read all at

Monday, 1 July 2013

Verona Pharma Plc Peer-Reviewed Paper Suggests RPL554 With Glycopyrrolate, Or Other Muscarinic Receptor Antagonists, Produces Synergistic Bronchodilation


Verona Pharma Plc ("Verona Pharma" Or The "Company") Peer-Reviewed ...

Wall Street Journal
Verona Pharma is developing first-in-class drugs to treat respiratory disease, such as COPD, asthma and chronic, severe cough. The Company has three drug programmes, two of which are in Phase II. The lead programme, RPL554, is an innovative dual ...

read all at

RPL-554 (LS-193,855) is a drug which acts as a long-acting inhibitor of the phosphodiesterase enzymes PDE-3 and PDE-4, producing both bronchodilator and antiinflammatory effects.[1] It is being developed by Verona Pharma as a potential treatment for asthma and hay fever, and is currently in clinical trials.[2][3]
  1.  Boswell-Smith V, Spina D, Oxford AW, Comer MB, Seeds EA, Page CP. The Pharmacology of Two Novel Long-Acting Phosphodiesterase 3/4 Inhibitors, RPL554 (9,10-Dimethoxy-2-(2,4,6-trimethylphenylimino)-3-(N-carbamoyl-2-aminoethyl) -3,4,6,7-tetrahydro-2H-pyrimido(6,1-a)isoquinolin-4-one) and RPL565 (6,7-Dihydro-2-(2,6-diisopropylphenoxy)-9,10-dimethoxy-4H-pyrimido(6,1-a)isoquinolin-4-one). Journal of Pharmacology and Experimental Therapeutics 2006; 318(2):840-848.
  2.  Verona Pharma Plc - Lead Drug RPL554
  3.  Asthma and hay fever drug tested. BBC News, Wednesday 10 September 2008

Friday, 28 June 2013

WORLD DRUG TRACKER | join LinkedIn Group


Jun 7, 2013 – To track information on drugs on worldwide basis, all aspects covered, A group by DR ANTHONY MELVIN CRASTO Ph.D.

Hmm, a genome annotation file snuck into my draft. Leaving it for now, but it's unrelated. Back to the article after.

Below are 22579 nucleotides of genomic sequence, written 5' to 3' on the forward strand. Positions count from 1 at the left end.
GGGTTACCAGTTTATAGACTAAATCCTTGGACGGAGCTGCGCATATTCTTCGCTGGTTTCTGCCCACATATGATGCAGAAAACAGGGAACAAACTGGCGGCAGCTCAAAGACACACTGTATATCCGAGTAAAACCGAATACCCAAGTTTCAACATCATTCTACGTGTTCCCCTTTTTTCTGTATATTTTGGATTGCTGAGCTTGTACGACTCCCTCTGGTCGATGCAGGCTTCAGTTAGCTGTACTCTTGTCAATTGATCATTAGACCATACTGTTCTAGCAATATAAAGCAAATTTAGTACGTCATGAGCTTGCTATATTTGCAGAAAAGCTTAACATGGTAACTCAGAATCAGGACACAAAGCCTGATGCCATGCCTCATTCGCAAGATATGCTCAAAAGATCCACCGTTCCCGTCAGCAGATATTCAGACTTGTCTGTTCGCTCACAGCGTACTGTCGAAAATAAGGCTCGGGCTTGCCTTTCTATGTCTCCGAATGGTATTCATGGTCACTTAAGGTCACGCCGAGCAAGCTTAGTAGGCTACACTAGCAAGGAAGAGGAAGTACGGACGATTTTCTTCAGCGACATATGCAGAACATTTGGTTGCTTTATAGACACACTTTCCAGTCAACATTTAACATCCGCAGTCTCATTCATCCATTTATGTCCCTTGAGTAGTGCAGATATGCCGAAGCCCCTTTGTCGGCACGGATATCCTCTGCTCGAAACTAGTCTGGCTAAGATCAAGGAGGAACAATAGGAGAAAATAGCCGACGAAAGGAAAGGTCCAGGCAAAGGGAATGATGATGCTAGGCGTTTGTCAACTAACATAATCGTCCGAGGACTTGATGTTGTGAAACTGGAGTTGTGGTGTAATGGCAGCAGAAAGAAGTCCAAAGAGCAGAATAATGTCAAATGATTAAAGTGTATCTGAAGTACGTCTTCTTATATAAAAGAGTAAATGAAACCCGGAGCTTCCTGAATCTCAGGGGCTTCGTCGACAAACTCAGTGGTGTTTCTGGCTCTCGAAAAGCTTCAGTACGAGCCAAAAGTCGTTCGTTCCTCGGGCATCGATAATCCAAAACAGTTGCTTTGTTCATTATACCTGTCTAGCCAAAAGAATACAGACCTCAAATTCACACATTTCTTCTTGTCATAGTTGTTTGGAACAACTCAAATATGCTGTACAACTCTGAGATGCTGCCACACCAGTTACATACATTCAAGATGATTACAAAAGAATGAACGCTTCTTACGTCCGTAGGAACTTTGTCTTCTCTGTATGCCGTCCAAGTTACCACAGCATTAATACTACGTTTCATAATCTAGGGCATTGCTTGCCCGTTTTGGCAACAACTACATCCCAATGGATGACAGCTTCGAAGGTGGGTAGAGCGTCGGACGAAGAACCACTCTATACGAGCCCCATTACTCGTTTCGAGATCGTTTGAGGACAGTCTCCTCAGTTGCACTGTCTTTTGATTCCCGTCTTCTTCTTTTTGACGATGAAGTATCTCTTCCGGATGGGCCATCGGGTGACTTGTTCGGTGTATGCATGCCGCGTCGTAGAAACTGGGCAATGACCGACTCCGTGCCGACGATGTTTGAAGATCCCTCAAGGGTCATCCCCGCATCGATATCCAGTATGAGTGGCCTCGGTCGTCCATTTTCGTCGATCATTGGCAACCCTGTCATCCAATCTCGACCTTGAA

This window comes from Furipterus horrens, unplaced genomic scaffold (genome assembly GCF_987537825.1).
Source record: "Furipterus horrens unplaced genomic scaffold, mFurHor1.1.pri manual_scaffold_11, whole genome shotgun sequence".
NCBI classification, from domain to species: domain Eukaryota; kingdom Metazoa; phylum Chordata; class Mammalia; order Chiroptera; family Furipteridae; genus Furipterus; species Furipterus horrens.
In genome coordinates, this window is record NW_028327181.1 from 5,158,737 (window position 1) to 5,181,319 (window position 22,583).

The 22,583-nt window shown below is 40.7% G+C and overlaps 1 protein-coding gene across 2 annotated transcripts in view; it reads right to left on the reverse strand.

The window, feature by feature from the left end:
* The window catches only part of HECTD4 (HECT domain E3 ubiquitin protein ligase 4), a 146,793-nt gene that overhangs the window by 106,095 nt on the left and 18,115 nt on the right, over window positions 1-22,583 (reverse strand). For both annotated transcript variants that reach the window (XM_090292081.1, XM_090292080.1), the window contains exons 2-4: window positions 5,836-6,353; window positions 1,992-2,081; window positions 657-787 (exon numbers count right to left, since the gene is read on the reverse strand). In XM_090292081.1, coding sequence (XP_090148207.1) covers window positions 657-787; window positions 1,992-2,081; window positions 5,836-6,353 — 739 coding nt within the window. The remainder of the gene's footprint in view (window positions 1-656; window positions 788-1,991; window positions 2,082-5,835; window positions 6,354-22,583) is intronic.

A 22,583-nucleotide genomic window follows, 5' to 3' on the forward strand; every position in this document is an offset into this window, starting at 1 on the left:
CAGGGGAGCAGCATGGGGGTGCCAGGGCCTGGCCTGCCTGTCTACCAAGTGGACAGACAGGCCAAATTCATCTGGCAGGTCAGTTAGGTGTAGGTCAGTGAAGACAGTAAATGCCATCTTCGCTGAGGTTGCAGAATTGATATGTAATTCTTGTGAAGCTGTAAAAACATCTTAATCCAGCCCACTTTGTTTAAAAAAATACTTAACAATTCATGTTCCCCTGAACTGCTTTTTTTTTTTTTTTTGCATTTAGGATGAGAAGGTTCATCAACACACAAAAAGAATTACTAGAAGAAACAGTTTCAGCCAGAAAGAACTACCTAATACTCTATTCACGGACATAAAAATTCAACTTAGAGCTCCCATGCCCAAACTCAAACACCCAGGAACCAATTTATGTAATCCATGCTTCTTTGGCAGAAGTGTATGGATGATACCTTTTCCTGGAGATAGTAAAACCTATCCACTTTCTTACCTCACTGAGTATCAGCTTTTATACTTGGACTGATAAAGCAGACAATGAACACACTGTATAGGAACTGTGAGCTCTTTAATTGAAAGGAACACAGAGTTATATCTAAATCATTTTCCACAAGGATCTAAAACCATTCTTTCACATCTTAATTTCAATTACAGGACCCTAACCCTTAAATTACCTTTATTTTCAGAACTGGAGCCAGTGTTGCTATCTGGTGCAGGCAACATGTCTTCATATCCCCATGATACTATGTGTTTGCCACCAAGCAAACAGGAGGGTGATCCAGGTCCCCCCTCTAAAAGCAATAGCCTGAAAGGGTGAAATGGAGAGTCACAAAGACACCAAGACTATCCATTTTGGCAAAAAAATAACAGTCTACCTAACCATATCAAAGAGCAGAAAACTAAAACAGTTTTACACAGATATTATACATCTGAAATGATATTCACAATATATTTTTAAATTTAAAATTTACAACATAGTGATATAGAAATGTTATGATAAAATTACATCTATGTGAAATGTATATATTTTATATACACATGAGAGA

Alexion’s Soliris® (eculizumab) Receives Orphan Drug Designation for the Treatment of Neuromyelitis Optica (NMO)

Structure of eculizumab. Eculizumab was engineered to reduce immunogenicity and eliminate effector function. Human IgG2 and IgG4 heavy-chain sequences were combined to form a hybrid constant region that is unable to bind Fc receptors or to activate the complement cascade. Eculizumab exhibits high affinity for human C5, effectively blocking its cleavage and downstream proinflammatory and cell lytic properties. Reprinted from Rother et al with permission.  

Alexion's Soliris® (eculizumab) Receives Orphan Drug Designation for the ...

Fort Mills Times
In a Phase 2 study presented at the 2012 annual meeting of the American Neurological Association (ANA), Soliris treatment was associated with a significant reduction in the frequency of relapses (recurring attacks) in patients with severe, relapsing ...

Eculizumab (INN and USAN; trade name Soliris) is a humanized monoclonal antibody that is a first-in-class terminal complement inhibitor and the first therapy approved for the treatment of paroxysmal nocturnal hemoglobinuria (PNH), a rare, progressive, and sometimes life-threatening disease characterized by excessive destruction of red blood cells (hemolysis). It costs £400,000 (US$600,000) per year per patient